ICSI

By Jean Llewellyn: It is 20 years to the month since we first published an article about a cutting- edge reproductive technique known as ICSI (intercytoplasmic sperm injection). At that time, researchers at Colorado State University had reportedly harvested an oocyte from a mare, microscopically collected a single spermatozoa which was then injected head first directly into the oocyte, and the subsequent embryo was transplanted into a recipient mare who produced a foal. Science never stands still, however...

Recently, thanks to an introduction by Jeannette Nijhof of Team Nijhof, Breeding News communicated with veterinarian Dr.Giovanna Lazzari – who has become a well-known authority on ICSI in Europe, successfully prolonging the breeding careers of some legendary names in the breeding world. Alongside Professor Cesari Galli, Lazzari leads a research team based at the Avantea laboratory in Cremona, Italy, specializing in equine, bovine and porcine assisted reproduction.

Q - Published in 1997, the first BN ICSI article describes the process in very general terms, mainly focusing on the benefits for older and/or sub-fertile mares, but with a concluding opinion that the technique could be used for stallions. Could you please explain the technique and the process as it applies to stallions today?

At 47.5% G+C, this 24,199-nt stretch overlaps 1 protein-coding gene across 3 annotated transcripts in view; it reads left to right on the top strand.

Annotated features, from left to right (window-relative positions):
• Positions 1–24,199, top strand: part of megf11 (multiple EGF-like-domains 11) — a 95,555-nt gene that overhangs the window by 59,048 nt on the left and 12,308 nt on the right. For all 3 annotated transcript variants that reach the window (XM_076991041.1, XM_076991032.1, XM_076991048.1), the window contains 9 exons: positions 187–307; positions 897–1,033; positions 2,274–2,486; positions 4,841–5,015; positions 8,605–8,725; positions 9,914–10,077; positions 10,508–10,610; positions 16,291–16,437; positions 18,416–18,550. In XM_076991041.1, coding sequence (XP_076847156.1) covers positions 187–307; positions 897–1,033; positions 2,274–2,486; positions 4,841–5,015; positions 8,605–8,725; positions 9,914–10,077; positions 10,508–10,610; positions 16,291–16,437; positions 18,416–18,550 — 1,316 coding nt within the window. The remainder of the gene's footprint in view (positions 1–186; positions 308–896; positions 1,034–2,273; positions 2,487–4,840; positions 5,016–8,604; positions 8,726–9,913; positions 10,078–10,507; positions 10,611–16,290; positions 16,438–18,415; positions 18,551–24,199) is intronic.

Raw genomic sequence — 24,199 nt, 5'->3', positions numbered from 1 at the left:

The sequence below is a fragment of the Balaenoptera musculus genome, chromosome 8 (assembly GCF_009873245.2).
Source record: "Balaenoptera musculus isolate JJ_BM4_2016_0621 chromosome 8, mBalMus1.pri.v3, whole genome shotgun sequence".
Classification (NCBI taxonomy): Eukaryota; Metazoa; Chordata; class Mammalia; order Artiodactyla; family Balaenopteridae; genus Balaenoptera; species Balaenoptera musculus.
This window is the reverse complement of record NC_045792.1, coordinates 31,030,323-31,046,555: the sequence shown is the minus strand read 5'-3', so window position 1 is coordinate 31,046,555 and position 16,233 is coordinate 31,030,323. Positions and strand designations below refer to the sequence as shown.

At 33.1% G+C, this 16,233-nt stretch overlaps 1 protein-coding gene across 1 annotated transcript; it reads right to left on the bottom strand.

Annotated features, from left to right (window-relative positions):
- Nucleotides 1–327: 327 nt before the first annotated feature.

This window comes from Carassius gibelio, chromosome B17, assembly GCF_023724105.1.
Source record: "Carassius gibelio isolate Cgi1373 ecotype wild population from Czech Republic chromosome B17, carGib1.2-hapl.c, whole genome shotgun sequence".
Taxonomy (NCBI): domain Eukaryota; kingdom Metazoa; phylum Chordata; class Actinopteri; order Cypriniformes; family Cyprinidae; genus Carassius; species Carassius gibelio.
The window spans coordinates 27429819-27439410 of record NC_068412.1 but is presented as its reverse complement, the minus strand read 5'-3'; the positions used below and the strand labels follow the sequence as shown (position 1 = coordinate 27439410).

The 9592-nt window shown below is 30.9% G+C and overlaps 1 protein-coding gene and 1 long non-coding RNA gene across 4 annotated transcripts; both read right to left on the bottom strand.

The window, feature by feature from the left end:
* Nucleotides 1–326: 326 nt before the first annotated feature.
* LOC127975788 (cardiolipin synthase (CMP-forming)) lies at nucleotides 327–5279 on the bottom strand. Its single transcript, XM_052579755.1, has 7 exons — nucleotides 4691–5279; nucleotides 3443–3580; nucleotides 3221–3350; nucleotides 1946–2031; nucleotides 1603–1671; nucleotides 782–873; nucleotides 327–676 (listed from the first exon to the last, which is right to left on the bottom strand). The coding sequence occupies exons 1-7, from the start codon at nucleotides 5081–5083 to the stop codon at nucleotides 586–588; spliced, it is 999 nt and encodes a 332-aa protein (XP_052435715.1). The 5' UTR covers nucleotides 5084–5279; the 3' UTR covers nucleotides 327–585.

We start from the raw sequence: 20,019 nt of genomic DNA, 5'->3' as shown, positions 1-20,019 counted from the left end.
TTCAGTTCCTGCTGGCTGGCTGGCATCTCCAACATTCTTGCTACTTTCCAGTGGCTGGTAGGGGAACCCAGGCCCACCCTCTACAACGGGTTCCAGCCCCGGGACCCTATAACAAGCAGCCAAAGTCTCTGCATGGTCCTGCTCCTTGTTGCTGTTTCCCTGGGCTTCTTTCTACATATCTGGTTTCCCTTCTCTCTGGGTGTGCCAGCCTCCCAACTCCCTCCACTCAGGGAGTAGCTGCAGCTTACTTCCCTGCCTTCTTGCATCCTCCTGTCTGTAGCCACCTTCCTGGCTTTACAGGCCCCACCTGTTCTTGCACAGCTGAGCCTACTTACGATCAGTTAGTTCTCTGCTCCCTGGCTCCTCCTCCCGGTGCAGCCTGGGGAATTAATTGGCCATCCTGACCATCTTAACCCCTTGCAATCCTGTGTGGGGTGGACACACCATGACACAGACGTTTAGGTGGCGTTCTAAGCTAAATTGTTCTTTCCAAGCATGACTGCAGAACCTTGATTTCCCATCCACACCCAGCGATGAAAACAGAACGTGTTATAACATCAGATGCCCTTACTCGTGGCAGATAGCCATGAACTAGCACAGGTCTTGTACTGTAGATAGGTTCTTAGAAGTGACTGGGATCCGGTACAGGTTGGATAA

In the last few years the equine assisted reproductive technologies have made considerable progress as a result of the research carried out mainly by our Avantea team in Cremona and a few other international laboratories. The most recent technology is the ‘Ovum Pick Up’ (OPU) which consists in the collection of oocytes from donor mares, their in-vitro maturation and fertilization by direct injection of the sperm (intracytoplasmic sperm injection, ICSI). This is followed by culture of the fertilized oocytes in laboratory incubators for about a week, until they reach the stage of embryos suitable for transfer in recipient mares, or for freezing for later transfer, or genetic banking...

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